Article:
I woke up this morning to hear on WIBX that the Utica Common Council voted 8-0 last night to send a resolution to Governor Cuomo, asking him to halt the State's plans for the North South Arterial.
I thought I was dreaming!
To anyone sitting through the UED meeting Tuesday night where the resolution was discussed, it seemed like the resolution would go down in flames when put to the whole Council for a vote. I don't know what happened between Tuesday night and Wednesday night to sway votes. Was it concern for next week's elections and how a "no" vote could be spun? Was it the influence of the "Occupy Utica" protesters who were present? Does it really matter?
For once Utica's Common Council did the right thing for Utica's residents and small businesses.
Now that the Common Council has articulated City Policy, it is incumbent on the Mayor, the Urban and Economic Development Department, and all other segment's of the City's executive branch to support it -- to find ways to make it work in cooperation with the State, so that State's need to move traffic safely through Utica can be met while also meeting Utica's needs for maintaining existing street connections, stronger visual connections between both sides of the Arterial Replacement, a walkable neighborhood, maintenance of properties on the tax rolls, and more places for entrepreneurs to set up shop. Candidates for Mayor should be asked how they intend to carry out the Council's wishes. It also is incumbent on the City Council to monitor what becomes of its resolution and not to let it languish. This story is just beginning . . .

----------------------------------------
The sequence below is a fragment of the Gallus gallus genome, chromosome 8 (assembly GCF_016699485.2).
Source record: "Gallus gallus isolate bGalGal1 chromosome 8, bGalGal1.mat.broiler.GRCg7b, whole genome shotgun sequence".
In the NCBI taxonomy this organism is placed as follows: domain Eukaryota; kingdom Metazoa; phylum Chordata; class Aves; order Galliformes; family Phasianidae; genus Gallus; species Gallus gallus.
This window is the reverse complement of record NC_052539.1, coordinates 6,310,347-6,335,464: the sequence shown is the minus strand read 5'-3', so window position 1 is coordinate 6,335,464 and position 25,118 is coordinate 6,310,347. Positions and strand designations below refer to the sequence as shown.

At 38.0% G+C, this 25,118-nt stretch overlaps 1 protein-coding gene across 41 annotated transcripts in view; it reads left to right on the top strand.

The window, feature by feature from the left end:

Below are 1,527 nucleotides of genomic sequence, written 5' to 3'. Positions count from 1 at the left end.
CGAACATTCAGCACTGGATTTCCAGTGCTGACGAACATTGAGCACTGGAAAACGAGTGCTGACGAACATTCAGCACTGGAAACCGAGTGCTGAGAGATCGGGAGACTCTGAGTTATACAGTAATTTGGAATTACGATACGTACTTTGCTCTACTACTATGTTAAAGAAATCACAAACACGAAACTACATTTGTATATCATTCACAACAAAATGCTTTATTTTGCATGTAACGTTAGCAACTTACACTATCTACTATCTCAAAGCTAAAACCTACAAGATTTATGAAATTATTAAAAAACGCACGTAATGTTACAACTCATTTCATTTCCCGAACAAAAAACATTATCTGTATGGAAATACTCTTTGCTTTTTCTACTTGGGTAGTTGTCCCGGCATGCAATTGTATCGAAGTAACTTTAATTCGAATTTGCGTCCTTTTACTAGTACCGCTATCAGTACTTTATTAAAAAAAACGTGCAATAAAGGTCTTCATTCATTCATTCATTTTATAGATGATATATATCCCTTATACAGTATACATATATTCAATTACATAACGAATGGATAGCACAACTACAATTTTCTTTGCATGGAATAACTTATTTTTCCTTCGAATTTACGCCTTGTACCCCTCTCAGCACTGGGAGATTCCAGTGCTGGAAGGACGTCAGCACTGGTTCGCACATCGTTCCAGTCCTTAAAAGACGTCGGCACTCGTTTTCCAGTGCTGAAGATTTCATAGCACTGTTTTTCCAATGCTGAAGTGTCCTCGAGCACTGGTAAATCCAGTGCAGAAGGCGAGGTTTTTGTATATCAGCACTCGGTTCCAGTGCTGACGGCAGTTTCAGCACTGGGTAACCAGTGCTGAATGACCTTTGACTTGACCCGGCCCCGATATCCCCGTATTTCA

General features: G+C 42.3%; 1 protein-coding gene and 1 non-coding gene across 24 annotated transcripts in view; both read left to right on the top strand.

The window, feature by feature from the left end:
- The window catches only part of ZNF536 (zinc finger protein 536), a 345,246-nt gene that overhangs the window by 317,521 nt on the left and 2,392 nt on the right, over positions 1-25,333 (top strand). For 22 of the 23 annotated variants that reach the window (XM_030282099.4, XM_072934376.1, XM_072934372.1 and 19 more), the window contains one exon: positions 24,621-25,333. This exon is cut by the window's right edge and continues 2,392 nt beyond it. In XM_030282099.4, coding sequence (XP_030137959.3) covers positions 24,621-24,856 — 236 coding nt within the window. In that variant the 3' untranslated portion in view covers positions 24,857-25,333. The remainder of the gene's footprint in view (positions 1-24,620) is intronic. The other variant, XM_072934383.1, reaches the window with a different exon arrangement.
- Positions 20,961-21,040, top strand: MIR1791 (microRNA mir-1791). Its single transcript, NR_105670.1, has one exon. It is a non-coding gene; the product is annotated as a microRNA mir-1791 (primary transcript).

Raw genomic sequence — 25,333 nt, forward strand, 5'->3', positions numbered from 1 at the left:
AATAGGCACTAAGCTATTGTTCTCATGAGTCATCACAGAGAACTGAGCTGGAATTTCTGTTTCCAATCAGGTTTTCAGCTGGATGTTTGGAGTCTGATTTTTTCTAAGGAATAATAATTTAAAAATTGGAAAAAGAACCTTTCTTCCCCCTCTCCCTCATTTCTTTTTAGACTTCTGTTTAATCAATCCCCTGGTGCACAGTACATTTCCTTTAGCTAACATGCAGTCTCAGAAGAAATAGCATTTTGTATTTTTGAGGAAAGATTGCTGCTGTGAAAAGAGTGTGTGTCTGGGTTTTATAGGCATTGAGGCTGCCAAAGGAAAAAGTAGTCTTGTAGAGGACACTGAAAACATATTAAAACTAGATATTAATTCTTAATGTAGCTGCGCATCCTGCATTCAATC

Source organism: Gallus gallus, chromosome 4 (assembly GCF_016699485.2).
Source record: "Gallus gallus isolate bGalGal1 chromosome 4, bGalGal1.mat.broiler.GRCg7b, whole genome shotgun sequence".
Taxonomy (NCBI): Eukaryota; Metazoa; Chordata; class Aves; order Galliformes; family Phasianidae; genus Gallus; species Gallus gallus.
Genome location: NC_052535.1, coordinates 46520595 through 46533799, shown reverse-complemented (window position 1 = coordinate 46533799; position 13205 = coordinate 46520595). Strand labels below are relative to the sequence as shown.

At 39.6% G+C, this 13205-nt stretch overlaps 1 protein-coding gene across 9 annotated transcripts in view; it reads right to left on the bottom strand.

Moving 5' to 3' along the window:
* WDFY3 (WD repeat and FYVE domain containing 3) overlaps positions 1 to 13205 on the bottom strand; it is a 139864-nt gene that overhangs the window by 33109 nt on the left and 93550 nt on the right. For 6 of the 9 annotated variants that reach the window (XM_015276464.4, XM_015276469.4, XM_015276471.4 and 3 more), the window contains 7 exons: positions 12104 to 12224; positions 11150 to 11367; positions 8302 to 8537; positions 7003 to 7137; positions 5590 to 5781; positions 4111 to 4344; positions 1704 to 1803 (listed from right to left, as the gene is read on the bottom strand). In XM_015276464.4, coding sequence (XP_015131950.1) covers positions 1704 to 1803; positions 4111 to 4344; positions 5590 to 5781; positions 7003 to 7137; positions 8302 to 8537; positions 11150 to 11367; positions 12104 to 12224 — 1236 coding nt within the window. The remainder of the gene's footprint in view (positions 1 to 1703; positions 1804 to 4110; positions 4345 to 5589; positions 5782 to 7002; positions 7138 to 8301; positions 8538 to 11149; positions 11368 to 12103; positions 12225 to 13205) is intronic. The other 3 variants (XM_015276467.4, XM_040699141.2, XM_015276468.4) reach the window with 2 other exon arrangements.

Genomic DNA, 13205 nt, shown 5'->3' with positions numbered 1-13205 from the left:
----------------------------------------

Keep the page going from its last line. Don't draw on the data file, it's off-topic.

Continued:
And then there is the OTHER story . . .
... the almost complete blackout of news coverage on the vote. Fortunately WIBX reported this -- but only on the air today and temporarily on line (the link to the audio coverage was replaced this afternoon). None of the other local news outlets have this story.
This is especially curious with regard to the OD. As previously noted, the OD edictorial board was so upset over Mr. Zecca's penning the proposal that it ran an editorial against it before the ink on the proposal was even dry. One has to wonder about the lack of interest now . . . or if there is a purpose behind it.
Perhaps it will be covered tomorrow . . . or in another editorial this weekend.